Ghost Photo: The Maid of Tryon Palace

The video still below of a ‘ghostly maid’ wandering North Carolina’s Tryon Palace is generating a lot of press in English tabloids. But does it actually show a ghost?

The claim

“The footage shows the ‘ghostly figure’ of what appears to be a woman in period dress walk past the doorway,” The Sun reports.

“The pair [who took the photo] believe the lady could be the spirit of a servant who perished in a blaze at the palace in 1798, which began in the cellar and engulfed much of the building.”

Similar ghostly reports appear in the U.K.’s Daily Mail, Metro.Co.UK, and the Mirror.

The reality 

Located in New Bern, North Carolina, Tyron Palace is a replica of a mansion built in the late 1760s. And like anything old (or made to look old), the palace has a reputation for being haunted. However, there’s a far more logical explanation for the figure in the photo than ghost. Try an employee dressed in period clothing.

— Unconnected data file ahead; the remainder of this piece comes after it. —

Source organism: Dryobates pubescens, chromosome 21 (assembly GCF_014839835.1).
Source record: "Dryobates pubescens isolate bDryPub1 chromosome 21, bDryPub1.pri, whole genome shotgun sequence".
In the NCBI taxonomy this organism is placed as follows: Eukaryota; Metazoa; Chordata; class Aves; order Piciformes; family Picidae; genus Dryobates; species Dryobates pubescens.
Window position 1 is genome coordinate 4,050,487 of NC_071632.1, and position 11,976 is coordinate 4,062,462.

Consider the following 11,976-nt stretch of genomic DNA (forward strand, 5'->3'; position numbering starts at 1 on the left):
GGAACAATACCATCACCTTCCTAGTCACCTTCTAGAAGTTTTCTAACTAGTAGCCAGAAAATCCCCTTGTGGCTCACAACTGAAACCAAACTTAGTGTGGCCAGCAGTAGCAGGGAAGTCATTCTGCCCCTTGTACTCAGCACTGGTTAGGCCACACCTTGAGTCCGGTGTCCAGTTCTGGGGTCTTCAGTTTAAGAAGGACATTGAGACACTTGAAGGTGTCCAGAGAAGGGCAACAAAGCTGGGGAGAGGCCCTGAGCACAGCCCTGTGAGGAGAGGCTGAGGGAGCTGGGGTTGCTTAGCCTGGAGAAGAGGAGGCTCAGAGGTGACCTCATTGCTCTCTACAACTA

“Historic buildings and period gardens provide the setting for living history programs featuring historic characters, and crafts, as well as domestic skill demonstrations.” reads a description on the Tyron Palace website. The site also shows several photos of actors in period clothing.

While the girl walking past the doorway could be a ghost, it seems far more likely she’s a live person in historic clothing. What do you believe?

Have you caught a ghost on camera? Send your photos to! 

One thought on “Ghost Photo: The Maid of Tryon Palace

  1. I was just there a couple months ago. Everyone who works in the house is in period attire right down to the fabrics. The photographer was being lead on a tour by a guide wearing period clothes (because you can’t wander around the house without being on a guided tour), so they weren’t unaware of this fact. And, employees move around the house quite a bit, even with tours in progress. Parts of the house are fairly dark, which would lead to a slow shutter speed (especially on a cell phone camera), which explains the motion blur. If the photographer actually believes this is a ghost in spite of the evidence in front of them, they’re self-delusional.

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